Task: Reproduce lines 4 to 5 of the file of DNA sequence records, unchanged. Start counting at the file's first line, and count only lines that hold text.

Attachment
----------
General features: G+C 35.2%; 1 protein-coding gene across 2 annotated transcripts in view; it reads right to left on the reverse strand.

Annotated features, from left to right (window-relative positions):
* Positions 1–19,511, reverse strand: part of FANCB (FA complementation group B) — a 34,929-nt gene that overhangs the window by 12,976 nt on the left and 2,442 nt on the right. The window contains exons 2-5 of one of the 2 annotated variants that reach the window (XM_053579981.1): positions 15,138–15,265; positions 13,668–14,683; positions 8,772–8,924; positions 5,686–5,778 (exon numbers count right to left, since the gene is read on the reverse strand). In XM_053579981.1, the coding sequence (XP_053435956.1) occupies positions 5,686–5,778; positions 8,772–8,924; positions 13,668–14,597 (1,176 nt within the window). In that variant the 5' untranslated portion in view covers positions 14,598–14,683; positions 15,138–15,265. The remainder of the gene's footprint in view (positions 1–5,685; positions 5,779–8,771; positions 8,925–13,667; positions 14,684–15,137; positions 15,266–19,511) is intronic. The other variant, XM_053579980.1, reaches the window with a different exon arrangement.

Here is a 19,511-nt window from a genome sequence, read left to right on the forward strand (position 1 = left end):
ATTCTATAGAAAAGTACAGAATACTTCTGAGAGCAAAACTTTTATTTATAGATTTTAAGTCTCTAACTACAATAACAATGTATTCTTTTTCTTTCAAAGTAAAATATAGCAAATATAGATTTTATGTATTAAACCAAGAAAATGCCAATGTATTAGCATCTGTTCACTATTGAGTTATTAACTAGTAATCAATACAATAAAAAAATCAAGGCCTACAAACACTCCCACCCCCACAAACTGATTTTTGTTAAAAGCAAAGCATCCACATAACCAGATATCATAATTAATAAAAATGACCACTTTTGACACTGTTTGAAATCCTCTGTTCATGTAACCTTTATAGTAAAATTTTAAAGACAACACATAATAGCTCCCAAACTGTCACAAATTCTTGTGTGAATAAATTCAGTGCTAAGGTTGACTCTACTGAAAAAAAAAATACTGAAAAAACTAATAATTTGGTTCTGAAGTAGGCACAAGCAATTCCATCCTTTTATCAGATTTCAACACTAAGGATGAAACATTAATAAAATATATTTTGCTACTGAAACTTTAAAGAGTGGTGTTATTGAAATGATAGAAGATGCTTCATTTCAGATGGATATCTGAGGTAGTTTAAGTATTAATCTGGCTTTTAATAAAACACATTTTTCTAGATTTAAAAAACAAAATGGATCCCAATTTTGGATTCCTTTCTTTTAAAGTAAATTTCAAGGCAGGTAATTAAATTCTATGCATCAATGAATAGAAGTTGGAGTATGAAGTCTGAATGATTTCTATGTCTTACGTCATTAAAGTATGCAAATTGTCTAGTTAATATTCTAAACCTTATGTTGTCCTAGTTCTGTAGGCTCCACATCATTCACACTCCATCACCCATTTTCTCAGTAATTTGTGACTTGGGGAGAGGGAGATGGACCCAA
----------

Here is a 19,511-nt window from a genome sequence, read left to right on the forward strand (position 1 = left end):
ATTCTATAGAAAAGTACAGAATACTTCTGAGAGCAAAACTTTTATTTATAGATTTTAAGTCTCTAACTACAATAACAATGTATTCTTTTTCTTTCAAAGTAAAATATAGCAAATATAGATTTTATGTATTAAACCAAGAAAATGCCAATGTATTAGCATCTGTTCACTATTGAGTTATTAACTAGTAATCAATACAATAAAAAAATCAAGGCCTACAAACACTCCCACCCCCACAAACTGATTTTTGTTAAAAGCAAAGCATCCACATAACCAGATATCATAATTAATAAAAATGACCACTTTTGACACTGTTTGAAATCCTCTGTTCATGTAACCTTTATAGTAAAATTTTAAAGACAACACATAATAGCTCCCAAACTGTCACAAATTCTTGTGTGAATAAATTCAGTGCTAAGGTTGACTCTACTGAAAAAAAAAATACTGAAAAAACTAATAATTTGGTTCTGAAGTAGGCACAAGCAATTCCATCCTTTTATCAGATTTCAACACTAAGGATGAAACATTAATAAAATATATTTTGCTACTGAAACTTTAAAGAGTGGTGTTATTGAAATGATAGAAGATGCTTCATTTCAGATGGATATCTGAGGTAGTTTAAGTATTAATCTGGCTTTTAATAAAACACATTTTTCTAGATTTAAAAAACAAAATGGATCCCAATTTTGGATTCCTTTCTTTTAAAGTAAATTTCAAGGCAGGTAATTAAATTCTATGCATCAATGAATAGAAGTTGGAGTATGAAGTCTGAATGATTTCTATGTCTTACGTCATTAAAGTATGCAAATTGTCTAGTTAATATTCTAAACCTTATGTTGTCCTAGTTCTGTAGGCTCCACATCATTCACACTCCATCACCCATTTTCTCAGTAATTTGTGACTTGGGGAGAGGGAGATGGACCCAA